This Chinese Designer Shows High-End Customers How to Dress Green

As the luxury industry continues to place increasing emphasis on sustainability in the fashion ecosystem, China is also witnessing a wave of innovative ‘green’ initiatives in its high-end fashion circles. From Zhang Na’s made-to-order upcycled garments, to Shanghai Tang’s capsule collection featuring recycled luxury fabrics, Chinese designers are hoping to pique consumers’ interest in the eco-friendly fashion movement. But with pollution and food safety being a major concern for affluent shoppers, they are are also betting that consumers will be craving a greener lifestyle as a whole.

Last month, Tiffany Pattinson wowed VIP guests at Shanghai Fashion Week when she not only showcased her Fall/Winter 2017 collection for her namesake brand, but paired it with food.

A Chinese finalist in the EcoChic Design Award 2015, Pattinson hosted two evenings combining fashion and high-end dining in a show aiming to promote both her latest designs as well as her sustainable living initiative. The evening consisted of a luxurious seven-course dinner created by local vegetarian restaurant Pure & Whole, and fashion performances showcasing the new collection of zero-waste garments.

The Cuisine x Fashion event was hosted by environmentally focused platform GreenCode, which also showcased a secondhand clothing drop off and pop-up shop in collaboration with Lane Crawford, focusing on sustainability and environmental issues within the fashion industry.

The Tiffany Pattinson brand was founded on the belief of sustainability of both environment and culture. Pattinson, believes mainland China is only now ready to embrace the sustainable lifestyle, and has recently garnered support from local governments and communities for her work, despite originally finding little support for sustainable fashion within China.

“When I started off as a finalist of the EcoChic Award, my brand was based entirely in the passion and concept,” she said. “Back then, we would do everything home-style, like upcycling dead stock from factories.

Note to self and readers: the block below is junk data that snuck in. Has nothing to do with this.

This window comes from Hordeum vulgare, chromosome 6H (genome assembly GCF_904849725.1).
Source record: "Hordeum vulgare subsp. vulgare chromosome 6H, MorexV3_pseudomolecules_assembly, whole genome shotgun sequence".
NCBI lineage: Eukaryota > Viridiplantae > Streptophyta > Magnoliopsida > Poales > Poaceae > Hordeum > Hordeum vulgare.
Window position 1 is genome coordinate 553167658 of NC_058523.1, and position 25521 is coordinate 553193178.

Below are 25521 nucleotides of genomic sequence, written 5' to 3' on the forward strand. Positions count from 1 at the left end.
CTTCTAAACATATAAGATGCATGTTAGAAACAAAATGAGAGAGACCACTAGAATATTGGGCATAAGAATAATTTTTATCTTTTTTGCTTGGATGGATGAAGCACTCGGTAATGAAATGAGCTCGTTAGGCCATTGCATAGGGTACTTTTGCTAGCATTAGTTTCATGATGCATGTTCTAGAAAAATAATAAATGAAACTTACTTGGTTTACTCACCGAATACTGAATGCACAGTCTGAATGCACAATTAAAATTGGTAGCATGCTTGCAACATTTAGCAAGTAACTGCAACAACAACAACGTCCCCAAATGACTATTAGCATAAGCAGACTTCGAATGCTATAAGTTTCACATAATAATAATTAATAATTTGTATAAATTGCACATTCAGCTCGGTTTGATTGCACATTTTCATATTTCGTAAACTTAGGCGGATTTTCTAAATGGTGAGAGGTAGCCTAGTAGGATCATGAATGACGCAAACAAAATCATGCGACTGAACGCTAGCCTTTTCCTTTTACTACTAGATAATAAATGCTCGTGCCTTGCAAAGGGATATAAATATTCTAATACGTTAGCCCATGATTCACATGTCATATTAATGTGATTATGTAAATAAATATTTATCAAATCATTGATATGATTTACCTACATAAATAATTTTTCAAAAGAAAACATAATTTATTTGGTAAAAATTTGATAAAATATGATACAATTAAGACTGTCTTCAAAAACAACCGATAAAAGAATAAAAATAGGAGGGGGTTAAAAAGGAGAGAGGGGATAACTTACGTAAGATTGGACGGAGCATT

“Since then, with a growing global interest in sustainable fashion, my brand has been able to grow substantially—we now have a studio and digital production calculation support, and can further cut waste production. This is backed by local governments, and I’ve been able to reach out to partner up with eco-material companies.”

Tiffany Pattinson showcased seven garments that could be reimagined into more than 49 looks. (Photo by Tamsin Smith)

Tiffany Pattinson showcased seven garments that could be reimagined into more than 49 looks. (Photo by Tamsin Smith)

One such partnership is with Austrian-based international textile production company Lenzing group, which has enabled the Tiffany Pattinson brand to innovate and scale up on production, with Pattinson being invited to speak at both internal and open events related to sustainability. This collaborative approach has also extended to local communities, with the brand working with ethnic minority groups in China to promote and sustain environmentally friendly production strategies.

“We are not only using fabric from local communities in the collection, but introducing more eco-yarn to the communities for them to weave, combining innovative materials with their traditional craftsmanship,” Pattinson explains.

All of the garments that were displayed at this season’s event were made with low to zero waste patterns, paired with eco-materials like Tencel and modal. In addition, Pattinson explains that all garments are created with extensive trend forecasting, so they can be worn in more than three ways and maintain a longer wardrobe life.

“All garments come with instructions on how to up-cycle, recycle or donate the pieces so no product goes to waste,” she said, adding that the final seven outfits showcased at her event can each be styled into seven or more different looks by playing with detachable parts.

However, not all of her clients are buying her pieces for exclusively eco-conscious reasons, yet even consumers who aren’t as engaged with the sustainability of the project can get on board for other practical reasons. “This collection was also inspired by my year-long experience of having to carry heavy luggage for my business trips—I want people to enjoy lighter luggage,” she said.

With fashion brands often looking to expand into different branches of the luxury market, Tiffany Pattinson and her sustainability ethos do not shy away from this ambition, starting with the eco-dining initiative.

A dish featured from Pure & Whole during Tiffany Pattinson's food-focused fashion show. (Courtesy Photo)

A dish featured from Pure & Whole during Tiffany Pattinson’s food-focused fashion show. (Courtesy Photo)

“We want to introduce luxury eco-experiences to our exclusive clients in ways such as eco-tourism and eco-dining,” Pattinson said. “We started with eco-dining because I am a foodie at heart. I’ve always wanted to come up with some way to incorporate food into my catwalk shows.

“This has always been a dream of mine, but really I would love my audience to not only dress sustainably, but to eat, sleep, travel, and entertain sustainably too. Hosting a sustainable fashion-dining experience is just the beginning.”

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